After a Brazilian court denied TIM Brasil’s request to overturn telecom regulator Anatel’s suspension of its mobile service sales, the local unit of mobile phone carrier Telecom Italia presented its 800-page action plan to Anatel.
TIM said it will invest $225 million (R$450 million) this year — based on the already announced investment of $1.5 billion (R$3 billion) — to improve service quality. The investment will be distributed by states according to need. By the end of 2014, TIM said it will have invested $4.7 billion (R$9 billion) into its network.
As of July 23, TIM is not allowed to sell wireless services in 19 states in Brazil, including Rio de Janeiro. TIM is seen as the most impacted of the three carriers that had sales suspended. Claro, which belongs to América Móvil, is suspended from selling in three states, while Brazilian Oi cannot sell in five states. Together, the three carriers account for around 70% of the Brazilian mobile phone market. According to Anatel’s latest numbers, Vivo still leads the market with a 29.6% market share and more than 75.7 million mobile lines. TIM is second with just under 68.9 million mobile lines, followed by Claro with nearly 63 million and Oi with more than 47.7 million.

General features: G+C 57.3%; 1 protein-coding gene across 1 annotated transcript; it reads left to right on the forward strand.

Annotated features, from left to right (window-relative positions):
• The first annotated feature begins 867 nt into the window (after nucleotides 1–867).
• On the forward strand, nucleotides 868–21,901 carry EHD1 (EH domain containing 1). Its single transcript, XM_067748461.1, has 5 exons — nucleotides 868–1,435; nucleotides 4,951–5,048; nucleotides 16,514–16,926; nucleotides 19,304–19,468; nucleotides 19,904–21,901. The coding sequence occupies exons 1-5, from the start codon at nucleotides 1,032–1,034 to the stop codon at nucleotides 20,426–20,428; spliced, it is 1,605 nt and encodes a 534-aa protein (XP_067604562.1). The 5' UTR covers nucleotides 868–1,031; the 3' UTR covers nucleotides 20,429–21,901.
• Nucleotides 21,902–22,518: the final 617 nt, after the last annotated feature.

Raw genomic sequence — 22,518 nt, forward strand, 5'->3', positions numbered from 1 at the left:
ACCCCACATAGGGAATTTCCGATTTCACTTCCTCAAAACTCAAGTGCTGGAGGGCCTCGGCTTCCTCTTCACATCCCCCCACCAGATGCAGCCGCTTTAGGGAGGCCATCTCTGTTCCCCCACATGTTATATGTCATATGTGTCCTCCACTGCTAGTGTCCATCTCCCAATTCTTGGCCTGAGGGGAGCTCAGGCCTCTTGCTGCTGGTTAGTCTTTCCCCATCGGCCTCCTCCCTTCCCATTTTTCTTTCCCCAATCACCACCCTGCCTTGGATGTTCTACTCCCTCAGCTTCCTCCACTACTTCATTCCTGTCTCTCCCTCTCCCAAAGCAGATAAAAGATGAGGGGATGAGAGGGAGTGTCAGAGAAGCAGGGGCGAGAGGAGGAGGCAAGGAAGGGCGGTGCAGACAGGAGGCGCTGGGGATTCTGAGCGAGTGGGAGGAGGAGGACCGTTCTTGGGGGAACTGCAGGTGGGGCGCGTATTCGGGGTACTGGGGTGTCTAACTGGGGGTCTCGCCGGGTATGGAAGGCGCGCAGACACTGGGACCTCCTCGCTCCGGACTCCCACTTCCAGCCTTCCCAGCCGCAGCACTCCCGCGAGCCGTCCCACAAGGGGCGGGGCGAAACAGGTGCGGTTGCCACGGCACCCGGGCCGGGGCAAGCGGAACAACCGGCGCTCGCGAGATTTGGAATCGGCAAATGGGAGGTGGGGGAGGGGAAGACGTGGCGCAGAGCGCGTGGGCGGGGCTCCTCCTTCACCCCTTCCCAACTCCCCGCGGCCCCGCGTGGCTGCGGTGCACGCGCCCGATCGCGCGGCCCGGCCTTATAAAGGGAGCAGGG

Claro announced on July 24 that it has presented its final action plan. The carrier was the first to release a plan, but Anatel considered it a draft. Claro has since modified the plan, adding the changes requested by the agency, including new traffic projections and actions to improve the operator’s performance. Previously, Anatel had requested a breakdown of Claro’s initial proposal to specify quality indicators by state and by month.
Claro stated that it is committed to ensuring transmission network quality and providing the capacity needed to meet demand during the 2014 World Cup, which will be held throughout Brazil and the 2016 Olympics Games set for Rio de Janeiro. That commitment includes the installation of a submarine cable linking the country to the United States, passing through Rio de Janeiro and Fortaleza.
The three suspended Brazilian telecom operators have to present action plans within 30 days detailing future investments to improve their services. Once the plans are approved, Anatel will authorize the resumption of mobile service sales. The impact of action plans on vendors was the subject of a previous story.
Anatel will make plans public, so the general population can follow how the carriers are investing and moving forward with their respective plans.
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